In March 2023 Department for Transport published a consultation to seek views on proposed changes to the Driver Certificate of Professional Competence (DCPC). If these changes are implemented, they will only apply to drivers completing journeys within Great Britain, and Northern Ireland if authorities there agree, as DCPC is a devolved matter.
Drivers wishing to drive to, from or within the EU will still need to comply with the existing requirements due to arrangements within the UK/EU Trade and Cooperation Agreement (TCA), as well as other relevant UK international obligations.
Proposed changes will therefore create 2 parallel qualifications for driving in GB and, potentially, NI:
- a national DCPC (N-DCPC) – the subject of this consultation
- an international DCPC (I-DCPC) – the existing TCA-compliant regime
The Driver Certificate of Professional Competence (DCPC) is a qualification that professional drivers of certain goods or passenger carrying vehicles must hold in addition to their driving licence. It was introduced into domestic law as a result of EU legislation.
In the UK it is initially obtained by completing 4 tests consisting of:
- a 2-part theory test
- case studies
- a practical driving test
- a practical demonstration of vehicle operation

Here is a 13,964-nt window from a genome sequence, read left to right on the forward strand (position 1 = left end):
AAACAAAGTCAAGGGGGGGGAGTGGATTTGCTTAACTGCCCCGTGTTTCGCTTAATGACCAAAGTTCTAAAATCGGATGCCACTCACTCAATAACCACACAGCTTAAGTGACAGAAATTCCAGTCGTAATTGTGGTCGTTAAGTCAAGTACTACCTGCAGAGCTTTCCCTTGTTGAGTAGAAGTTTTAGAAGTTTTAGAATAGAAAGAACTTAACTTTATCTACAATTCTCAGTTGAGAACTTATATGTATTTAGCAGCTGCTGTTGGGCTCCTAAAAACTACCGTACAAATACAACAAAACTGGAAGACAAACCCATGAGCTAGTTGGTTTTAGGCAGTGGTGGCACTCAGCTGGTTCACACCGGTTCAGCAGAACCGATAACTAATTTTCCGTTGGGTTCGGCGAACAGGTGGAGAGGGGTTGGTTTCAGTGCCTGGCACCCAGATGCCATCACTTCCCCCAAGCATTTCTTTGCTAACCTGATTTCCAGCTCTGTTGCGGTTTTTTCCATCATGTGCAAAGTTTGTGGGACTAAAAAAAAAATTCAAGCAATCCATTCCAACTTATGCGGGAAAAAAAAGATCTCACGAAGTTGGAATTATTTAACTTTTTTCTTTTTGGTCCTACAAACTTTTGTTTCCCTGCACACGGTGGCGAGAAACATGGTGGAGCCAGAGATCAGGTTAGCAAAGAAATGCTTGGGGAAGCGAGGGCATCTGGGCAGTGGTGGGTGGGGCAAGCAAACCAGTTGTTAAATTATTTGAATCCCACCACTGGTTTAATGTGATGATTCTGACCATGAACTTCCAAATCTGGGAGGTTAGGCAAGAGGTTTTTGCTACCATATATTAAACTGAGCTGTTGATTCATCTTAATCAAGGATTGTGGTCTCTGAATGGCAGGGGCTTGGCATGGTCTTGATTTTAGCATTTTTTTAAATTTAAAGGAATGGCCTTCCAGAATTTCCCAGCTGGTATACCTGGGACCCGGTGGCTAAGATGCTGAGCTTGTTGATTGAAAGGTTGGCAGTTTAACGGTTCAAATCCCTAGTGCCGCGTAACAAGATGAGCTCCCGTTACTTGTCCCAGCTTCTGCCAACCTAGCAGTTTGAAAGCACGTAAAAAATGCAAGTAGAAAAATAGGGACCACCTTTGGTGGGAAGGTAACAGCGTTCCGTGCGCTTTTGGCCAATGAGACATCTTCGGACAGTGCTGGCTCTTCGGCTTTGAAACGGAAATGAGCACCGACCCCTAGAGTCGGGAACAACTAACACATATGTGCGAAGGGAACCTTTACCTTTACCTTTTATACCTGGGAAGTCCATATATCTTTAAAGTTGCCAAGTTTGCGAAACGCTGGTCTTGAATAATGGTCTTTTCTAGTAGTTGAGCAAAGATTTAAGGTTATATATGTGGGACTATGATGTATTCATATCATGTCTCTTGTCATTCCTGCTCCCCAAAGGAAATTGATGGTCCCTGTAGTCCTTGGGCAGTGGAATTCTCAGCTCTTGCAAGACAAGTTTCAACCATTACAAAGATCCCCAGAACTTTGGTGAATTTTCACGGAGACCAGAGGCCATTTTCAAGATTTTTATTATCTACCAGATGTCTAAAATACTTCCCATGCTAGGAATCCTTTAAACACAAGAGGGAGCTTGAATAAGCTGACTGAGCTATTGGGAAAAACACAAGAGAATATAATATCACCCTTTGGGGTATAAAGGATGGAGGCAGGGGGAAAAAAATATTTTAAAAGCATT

Drivers maintain the DCPC by completing 35 hours of periodic training every 5 years. Completing 35 hours of training allows a driver to drive for commercial purposes for 5 years.
PACTS report, What kills most on the roads, published in 2020, highlighted that light and heavy goods vehicles posed the most risk to other road users. PACTS believes that professional training and standards are particularly important for drivers of heavier vehicles to ensure an adequate level of competence and safety is maintained whilst driving on UK roads. This is not only for the benefit of drivers themselves but also for the safety of other
road users by ensuring the skills of drivers are regularly updated. Incidents with heavier vehicles are more likely to lead to serious injury or death, especially for other road users.
Driving a heavier vehicle is significantly different from a car, and as per the hierarchy of road users, as set out in the Highway Code, those driving the heaviest vehicles have the greatest responsibility to reduce the danger or threat they may pose to other road users. As noted in conclusions 2 and 6 of the DCPC review paper, DCPC requires reform to refocus training from prescriptive course completion to outcome-based learning. PACTS would
support the inclusion of assessments at the end of the training module. PACTS strongly disagrees with the second part of conclusion 1 of the review paper and we do not support the proposals for the periodic test to remove all mandatory training requirements. It is difficult to clearly identify the road safety improvements that have resulted from the DCPC, but the number of accidents involving HGVs has fallen by 68% since 2007, when the
DCPC was introduced. PACTS will be supportive of proposed measures only where they do not negatively impact road safety and do not increase the risk of collisions involving these vehicles.